Here’s a curious bit of writing.
Americans love vitamins. About half of adults take a daily multivitamin, according to industry data. And according to some theories, the economic downturn has inspired them to fortify themselves by swallowing more.
Sales over the last decade had been growing by about 4 percent annually. But this year, as more people are taking their health into their own hands, perhaps hoping to stave off doctor bills, vitamin sales are expected to grow by 8 percent to a total of $9.2 billion, according to Nutrition Business Journal, a market researcher and publisher.
About 42 percent of shoppers purchase their vitamins at natural and specialty retail outlets, like GNC and Whole Foods, according to the journal, while only 23 percent take the discount approach and buy their bottles at supermarkets and club stores. The other 35 percent buy through mail order or from a health care provider.
We’ve been told throughout the past year that vitamins do little more for us than make our pee more yellow. Right? Yet in this piece in the NY Times entitled What’s Worth Paying For When Buying Vitamins? there is no mention of that.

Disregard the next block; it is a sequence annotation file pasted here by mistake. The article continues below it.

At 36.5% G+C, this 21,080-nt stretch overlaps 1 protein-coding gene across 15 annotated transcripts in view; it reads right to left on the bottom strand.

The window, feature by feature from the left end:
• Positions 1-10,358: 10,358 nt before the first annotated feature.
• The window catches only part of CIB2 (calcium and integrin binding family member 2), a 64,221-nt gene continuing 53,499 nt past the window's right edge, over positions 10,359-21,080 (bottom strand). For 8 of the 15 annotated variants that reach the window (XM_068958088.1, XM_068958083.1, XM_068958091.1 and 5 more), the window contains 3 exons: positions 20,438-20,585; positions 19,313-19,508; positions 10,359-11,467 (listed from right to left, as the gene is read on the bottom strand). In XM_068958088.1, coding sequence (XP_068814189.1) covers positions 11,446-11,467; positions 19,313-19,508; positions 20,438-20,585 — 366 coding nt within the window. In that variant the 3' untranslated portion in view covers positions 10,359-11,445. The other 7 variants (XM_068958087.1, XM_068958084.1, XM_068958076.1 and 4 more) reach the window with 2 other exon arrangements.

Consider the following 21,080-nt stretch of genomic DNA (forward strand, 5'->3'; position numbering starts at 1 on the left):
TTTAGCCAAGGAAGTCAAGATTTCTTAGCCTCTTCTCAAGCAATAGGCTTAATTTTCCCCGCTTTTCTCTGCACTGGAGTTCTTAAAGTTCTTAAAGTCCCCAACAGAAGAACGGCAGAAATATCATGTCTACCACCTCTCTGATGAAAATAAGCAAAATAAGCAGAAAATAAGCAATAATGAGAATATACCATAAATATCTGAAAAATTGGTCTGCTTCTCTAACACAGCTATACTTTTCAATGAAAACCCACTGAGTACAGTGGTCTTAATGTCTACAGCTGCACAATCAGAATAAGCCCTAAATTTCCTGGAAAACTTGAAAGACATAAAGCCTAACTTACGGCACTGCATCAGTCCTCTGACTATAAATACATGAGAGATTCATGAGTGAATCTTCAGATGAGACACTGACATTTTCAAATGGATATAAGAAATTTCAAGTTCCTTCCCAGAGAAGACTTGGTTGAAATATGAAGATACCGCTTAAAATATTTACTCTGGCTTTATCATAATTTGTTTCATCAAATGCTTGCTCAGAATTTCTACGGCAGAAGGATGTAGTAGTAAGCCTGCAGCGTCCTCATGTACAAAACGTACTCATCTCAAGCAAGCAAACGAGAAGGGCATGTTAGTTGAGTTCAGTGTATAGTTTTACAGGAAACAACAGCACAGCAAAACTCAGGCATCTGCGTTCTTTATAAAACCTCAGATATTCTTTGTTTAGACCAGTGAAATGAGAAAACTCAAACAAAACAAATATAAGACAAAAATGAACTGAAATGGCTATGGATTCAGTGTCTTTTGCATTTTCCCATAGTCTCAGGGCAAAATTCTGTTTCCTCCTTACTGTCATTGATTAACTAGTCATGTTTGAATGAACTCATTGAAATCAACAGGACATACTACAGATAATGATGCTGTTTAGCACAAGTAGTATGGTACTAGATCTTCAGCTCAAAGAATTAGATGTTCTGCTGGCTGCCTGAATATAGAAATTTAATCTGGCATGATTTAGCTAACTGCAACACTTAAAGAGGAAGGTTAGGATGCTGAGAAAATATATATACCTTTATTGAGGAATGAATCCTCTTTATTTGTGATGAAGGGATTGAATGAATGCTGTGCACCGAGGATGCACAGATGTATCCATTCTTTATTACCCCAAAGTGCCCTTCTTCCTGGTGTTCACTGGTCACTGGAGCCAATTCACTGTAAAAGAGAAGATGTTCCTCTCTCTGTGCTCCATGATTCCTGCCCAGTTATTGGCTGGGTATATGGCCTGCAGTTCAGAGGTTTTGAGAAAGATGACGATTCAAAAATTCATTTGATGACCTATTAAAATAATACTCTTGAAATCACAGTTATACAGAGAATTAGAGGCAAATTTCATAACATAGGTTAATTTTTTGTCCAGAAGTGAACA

Until you get to the 7th paragraph.
Of course, it’s controversial whether we should be taking vitamins at all. Recent studies have indicated that taking a multivitamin won’t protect you from heart disease or cancer. And experts maintain that if you eat well, you don’t need vitamin supplements.
“The evidence shows that a healthy diet and exercise are the best way to ward off disease; a vitamin cannot replace those benefits,” says Eric Rimm, associate professor of epidemiology and nutrition at the Harvard School of Public Health.
But what if you don’t eat well or are chronically stressed out? Then, Professor Rimm says, there may be some benefit from taking a multivitamin. “Certain subgroups, including women of child-bearing age attempting to get pregnant, may need specific supplements, like folic acid and omega-3,” he added.
Why isn’t the article about why Americans shouldn’t waste the $9.2 billion they spend on these redundancies?